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IACM-Bulletin of 14 March 2010

Science: In a pilot study the medical use of cannabis did not compromise the results of patients in substance abuse treatment

In a pilot study Californian researchers investigated the effects of the medical use of cannabis on the outcome of people participating in substance abuse treatment. Of the participants, who were admitted to a public substance abuse treatment program in California, 13 were authorized medical cannabis users and 146 had no medicinal cannabis use. Each of the medical cannabis users was referred to substance abuse treatment by the criminal court, sought permission to use cannabis for medicinal purposes during treatment and received such authorization.

Researchers noted that treatment results are preliminary due to the small sample size but that their study "demonstrates that questions about the relationship between medical marijuana use and involvement in drug treatment can be systematically evaluated." Cannabis use did not seem to compromise substance abuse treatment among those who used cannabis for medicinal purposes. They fared equal to or better than non-medical cannabis users in several important outcome categories, e.g. treatment completion and criminal justice involvement. The authors concluded that their exploratory study suggests that medical use of cannabis "is consistent with participation in other forms of drug treatment and may not adversely affect positive treatment outcomes" and that "a justification can be made for medical marijuana in addictions treatment as a harm reduction practice."

The article is available at:

(Source: Swartz R. Medical marijuana users in substance abuse treatment. Harm Reduct J 2010;7(1):3.)

News in brief

New Zealand: Medicinal use
According to a report by the Law Commission cannabis should be allowed for medicinal use. Law Commission President Sir Geoffrey Palmer said on 11 February there was "scope for a range of different approaches" to drug laws in New Zealand. The report says there is "no reason why cannabis should not be able to be used for medicinal purposes in limited circumstances." Justice Minister Simon Power said he would be interested in the report but he would not allow medicinal use of cannabis. (Source: www.stuff.co.nz of 11 February 2010)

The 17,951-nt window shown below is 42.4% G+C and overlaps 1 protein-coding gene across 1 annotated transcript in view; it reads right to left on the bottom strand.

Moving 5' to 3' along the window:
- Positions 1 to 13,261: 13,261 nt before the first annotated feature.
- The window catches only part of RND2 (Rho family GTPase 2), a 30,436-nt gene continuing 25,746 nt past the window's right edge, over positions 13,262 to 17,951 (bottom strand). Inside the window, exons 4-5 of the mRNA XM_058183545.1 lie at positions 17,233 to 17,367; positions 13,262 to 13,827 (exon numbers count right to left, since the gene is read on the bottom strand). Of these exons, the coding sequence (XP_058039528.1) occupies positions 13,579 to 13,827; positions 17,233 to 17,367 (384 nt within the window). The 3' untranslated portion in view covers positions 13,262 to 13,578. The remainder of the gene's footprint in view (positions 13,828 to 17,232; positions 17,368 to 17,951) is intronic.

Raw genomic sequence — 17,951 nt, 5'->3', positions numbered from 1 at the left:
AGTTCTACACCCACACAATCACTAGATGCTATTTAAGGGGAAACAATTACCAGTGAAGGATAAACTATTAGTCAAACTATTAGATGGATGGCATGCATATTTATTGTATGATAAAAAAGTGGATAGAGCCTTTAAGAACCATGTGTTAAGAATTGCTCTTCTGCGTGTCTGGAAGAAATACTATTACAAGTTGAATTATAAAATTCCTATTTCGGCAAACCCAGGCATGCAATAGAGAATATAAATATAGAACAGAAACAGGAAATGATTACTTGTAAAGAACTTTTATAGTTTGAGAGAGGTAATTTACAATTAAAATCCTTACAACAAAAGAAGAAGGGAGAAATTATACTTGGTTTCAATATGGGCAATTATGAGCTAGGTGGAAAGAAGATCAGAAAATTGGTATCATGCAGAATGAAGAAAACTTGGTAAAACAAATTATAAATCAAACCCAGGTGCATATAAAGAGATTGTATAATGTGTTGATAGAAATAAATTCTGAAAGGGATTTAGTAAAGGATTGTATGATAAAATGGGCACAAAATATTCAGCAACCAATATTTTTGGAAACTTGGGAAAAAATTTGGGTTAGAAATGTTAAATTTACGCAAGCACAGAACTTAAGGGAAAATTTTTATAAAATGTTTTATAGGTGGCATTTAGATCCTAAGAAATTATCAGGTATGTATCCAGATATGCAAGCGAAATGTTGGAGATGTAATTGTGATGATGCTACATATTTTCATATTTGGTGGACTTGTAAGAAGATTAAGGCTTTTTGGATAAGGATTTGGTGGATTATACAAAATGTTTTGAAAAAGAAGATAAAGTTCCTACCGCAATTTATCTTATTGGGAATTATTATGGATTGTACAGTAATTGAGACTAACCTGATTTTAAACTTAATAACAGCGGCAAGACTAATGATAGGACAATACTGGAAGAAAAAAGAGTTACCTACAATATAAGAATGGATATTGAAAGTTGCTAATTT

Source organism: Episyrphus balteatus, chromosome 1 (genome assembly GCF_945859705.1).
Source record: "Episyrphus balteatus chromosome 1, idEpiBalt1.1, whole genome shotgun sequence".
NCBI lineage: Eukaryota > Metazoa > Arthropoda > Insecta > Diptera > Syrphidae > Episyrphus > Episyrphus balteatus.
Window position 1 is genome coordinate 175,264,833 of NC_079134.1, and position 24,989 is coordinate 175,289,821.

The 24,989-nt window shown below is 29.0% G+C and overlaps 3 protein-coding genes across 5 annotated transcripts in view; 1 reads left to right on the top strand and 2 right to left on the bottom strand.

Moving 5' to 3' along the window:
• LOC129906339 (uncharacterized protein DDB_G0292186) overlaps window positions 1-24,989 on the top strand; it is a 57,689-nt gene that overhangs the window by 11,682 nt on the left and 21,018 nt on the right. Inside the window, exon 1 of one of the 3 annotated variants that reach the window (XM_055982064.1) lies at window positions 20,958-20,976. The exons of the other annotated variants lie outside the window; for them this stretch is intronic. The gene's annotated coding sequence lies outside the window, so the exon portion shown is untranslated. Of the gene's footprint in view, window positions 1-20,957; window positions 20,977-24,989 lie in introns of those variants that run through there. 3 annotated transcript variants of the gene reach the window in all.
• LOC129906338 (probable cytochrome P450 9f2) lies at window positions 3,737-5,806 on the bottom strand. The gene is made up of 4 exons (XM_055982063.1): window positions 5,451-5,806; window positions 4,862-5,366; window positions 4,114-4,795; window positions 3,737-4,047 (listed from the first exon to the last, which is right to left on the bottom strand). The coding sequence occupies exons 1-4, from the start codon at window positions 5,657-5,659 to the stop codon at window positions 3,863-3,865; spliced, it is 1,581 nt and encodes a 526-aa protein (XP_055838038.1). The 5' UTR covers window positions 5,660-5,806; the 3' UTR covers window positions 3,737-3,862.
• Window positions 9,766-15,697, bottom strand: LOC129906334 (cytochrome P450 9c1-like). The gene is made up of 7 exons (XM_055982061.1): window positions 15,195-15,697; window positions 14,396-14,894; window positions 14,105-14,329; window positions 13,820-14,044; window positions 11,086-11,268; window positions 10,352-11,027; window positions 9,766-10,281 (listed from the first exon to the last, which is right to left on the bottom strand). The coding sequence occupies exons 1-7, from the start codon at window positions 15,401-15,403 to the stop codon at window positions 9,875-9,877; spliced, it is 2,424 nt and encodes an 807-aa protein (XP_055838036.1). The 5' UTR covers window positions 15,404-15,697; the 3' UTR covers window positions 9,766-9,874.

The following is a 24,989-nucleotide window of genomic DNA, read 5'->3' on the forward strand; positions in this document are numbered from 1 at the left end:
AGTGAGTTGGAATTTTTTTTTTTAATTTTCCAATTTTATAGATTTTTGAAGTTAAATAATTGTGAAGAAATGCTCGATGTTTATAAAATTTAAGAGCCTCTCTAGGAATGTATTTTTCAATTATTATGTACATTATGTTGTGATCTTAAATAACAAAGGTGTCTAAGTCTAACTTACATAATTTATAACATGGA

Holland: Schizophrenia
Researchers of the Universities of Utrecht and Maastricht will receive 24 million EURos (about 33 million US dollars) from the EURopean Union to investigate treatment options for schizophrenia. One of the five studies will investigate the possible benefits of the natural cannabinoid cannabidiol (CBD). (Source: University of Utrecht of 4 March 2010, www.umcutrecht.nl)

Science: Psychosis
Australian researchers studied more than 3,801 men and women born between 1981 and 1984 and followed them up after 21 years to ask about their cannabis use and assessed them for psychotic episodes. Around 18 percent reported using cannabis for three or fewer years, 16 percent for four to five years and 14 percent for six or more years. In their article they noted that "compared with those who had never used cannabis, young adults who had six or more years since first use of cannabis were twice as likely to develop a non-affective psychosis (such as schizophrenia)." (Source: McGrath J, et al. Arch Gen Psychiatry, 2010 Mar 1. [Electronic publication ahead of print])

Science: Addiction
According to a systematic review and a meta-analysis there is only a minor implication of changes of the CB1 receptor in the vulnerability of substance dependence. (Source: Benyamina A, et al. Addict Biol, 2010 Feb 26. [Electronic publication ahead of print])

Science: Epilepsy
The natural cannabinoid delta-9-tetrahydrocannabivarin (Delta-9-THCV) decreased seizure activity in a rat model of epilepsy. (Source: Hill AJ, et al. Epilepsia, 2010 Feb 26. [Electronic publication ahead of print])

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